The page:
If you are looking to design your own activities, we have created a guide to modifying the existing EL Education K-8 Language Arts module lessons to deliver in a virtual learning format and provides a template based on the Read-Think-Talk-Write cycle
Remote Learning Support: Preparing to Teach
The EL Education K-8 Language Arts curriculum is designed to be delivered in a traditional face-to-face classroom setting. The following is a guide on how to translate the essentials of the module lessons to remote learning.
Please check with your schools and/or district to see what is available for your use. Some schools/districts have concerns about Zoom which you can read here. This guide offers technical assistance in getting started in and securing Zoom for classroom use. Other platforms for virtual learning include Google for Education and Canvas.
Want to learn more about the EL Education Language Arts curriculum? Our online Professional Learning courses are available until June 1.
Questions to Ask as a Teacher/Instructional Leader About...
Access and Structure
- What text is available for student use? (See information on trade book access here)
- Will all students have access to the text(s) referenced in the module lessons?
- Will the text be accessed via technology (digital text) or will students have print copies of the text?
- How will you deliver instruction - synchronously, asynchronously, off-tech?
- What technology is available for student use? For the teacher to use? (see Additional Suggestions below)
- Do all students have access to the internet?
- Do all students have devices? Do all teachers have devices?
- What learning platform or software solution will you use for students?
- What support will teachers need? (technology support, technology training)
- Who will be your technology point person to troubleshoot issues (such as wifi connection, lost student work, communications, emails, etc.)?
- What is the mechanism for teacher feedback and troubleshooting of challenges?
- When will students engage online?
- What overall expectations do you have on the amount of time students will engage in learning?
- Will the school/district provide a structured schedule?
- How will students interact with teachers online? With each other online?
- Breakout rooms? Padlet? Polling? Discussion board?
- How will teachers efficiently track student work/progress?
- What are the expectations for grading and assessing?
- How will teachers provide feedback for students online? How often?
Additional Considerations for Student Engagement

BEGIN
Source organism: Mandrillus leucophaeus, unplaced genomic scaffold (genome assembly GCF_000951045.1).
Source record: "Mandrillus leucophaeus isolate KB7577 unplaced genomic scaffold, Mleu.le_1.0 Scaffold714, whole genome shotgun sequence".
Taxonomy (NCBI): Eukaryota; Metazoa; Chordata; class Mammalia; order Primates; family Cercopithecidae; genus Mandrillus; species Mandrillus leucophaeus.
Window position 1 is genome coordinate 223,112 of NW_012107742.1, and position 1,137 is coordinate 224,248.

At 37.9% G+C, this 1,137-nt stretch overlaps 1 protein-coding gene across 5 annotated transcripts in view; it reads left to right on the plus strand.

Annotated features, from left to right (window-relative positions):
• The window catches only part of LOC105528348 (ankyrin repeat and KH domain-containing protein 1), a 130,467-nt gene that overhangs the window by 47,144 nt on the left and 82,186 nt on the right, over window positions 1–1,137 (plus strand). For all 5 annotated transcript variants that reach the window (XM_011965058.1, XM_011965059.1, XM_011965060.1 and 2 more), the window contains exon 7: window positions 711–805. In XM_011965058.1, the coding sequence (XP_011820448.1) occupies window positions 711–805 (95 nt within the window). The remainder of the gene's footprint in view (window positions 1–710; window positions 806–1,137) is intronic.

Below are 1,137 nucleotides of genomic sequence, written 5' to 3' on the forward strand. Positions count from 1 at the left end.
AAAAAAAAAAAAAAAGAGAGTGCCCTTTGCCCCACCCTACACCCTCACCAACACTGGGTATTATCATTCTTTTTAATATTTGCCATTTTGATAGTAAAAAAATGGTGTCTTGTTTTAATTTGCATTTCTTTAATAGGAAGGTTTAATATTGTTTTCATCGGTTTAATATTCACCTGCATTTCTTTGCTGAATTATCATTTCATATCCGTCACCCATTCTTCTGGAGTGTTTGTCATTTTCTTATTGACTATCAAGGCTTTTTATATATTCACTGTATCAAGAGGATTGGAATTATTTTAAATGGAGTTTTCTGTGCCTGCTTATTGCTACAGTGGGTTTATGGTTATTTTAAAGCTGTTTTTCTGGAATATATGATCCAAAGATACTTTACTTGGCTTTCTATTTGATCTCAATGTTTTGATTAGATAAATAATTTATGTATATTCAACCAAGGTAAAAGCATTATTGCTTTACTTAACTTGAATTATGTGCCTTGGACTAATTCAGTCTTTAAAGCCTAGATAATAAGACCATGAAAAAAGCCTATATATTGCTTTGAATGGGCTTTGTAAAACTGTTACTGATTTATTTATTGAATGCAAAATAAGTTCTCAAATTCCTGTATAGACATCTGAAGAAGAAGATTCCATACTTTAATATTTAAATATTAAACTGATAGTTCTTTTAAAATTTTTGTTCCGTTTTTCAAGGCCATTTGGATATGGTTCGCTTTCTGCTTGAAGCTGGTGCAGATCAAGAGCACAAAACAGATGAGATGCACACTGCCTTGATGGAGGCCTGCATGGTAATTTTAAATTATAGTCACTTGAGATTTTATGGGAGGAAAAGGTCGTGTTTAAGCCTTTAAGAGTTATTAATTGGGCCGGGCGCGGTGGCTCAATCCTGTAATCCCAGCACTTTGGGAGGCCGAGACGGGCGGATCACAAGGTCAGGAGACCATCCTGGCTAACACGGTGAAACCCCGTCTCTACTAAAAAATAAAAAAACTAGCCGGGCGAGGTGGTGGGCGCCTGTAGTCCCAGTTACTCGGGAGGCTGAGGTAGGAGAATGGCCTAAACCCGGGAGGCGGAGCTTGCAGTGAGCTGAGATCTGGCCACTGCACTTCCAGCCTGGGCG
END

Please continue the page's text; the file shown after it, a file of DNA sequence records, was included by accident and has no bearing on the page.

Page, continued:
- If planning to teach virtually using technology, consider using discussion forums, Padlet walls, Voicethread or SeeSaw type activities as ways to promote student interaction.
- Determine the feedback platform and timing. Students respond best to quick feedback loops in virtual environments where they rely on your voice or written feedback and may not be able to "read" your body language or teacher presence or your tone.
Step 1: Read the Module Overview to understand the Four T’s
- Topic in which students will be engaged
- Targets or standards addressed in the module
- Tasks students are asked to complete
- Text - will you use the text from the module or a text aligned to the topic? (The module lessons use complex, rigorous text intended for use in a face-to-face setting. Consider other possible texts aligned to the topic of the module.)
Step 2: Identify the priority standards and tasks
- Analyze the Unit-at-a-Glance to determine the arc of the lessons
- Determine which targets (standards) and tasks you will highlight
- Review the curriculum map - what standards have not been taught and will be new learning? What could be reinforced?
- Review the arc of lessons and daily lessons to determine the progression of the lesson toward the standard. What are students learning and demonstrating?
- Determine synchronous or asynchronous learning strategies for engagement or a blend of the two. Where in the lesson do students engage with each other and with the teacher? How is that engagement happening?
Step 3: Modifications based on Read, Think, Talk, Write
(See Reading Guides)
- Determine what students will read - will they access the entire text or select excerpts?
- What will students focus their thinking on as they read?
- How will students talk? What and how will they discuss in a virtual space?
- What will students write?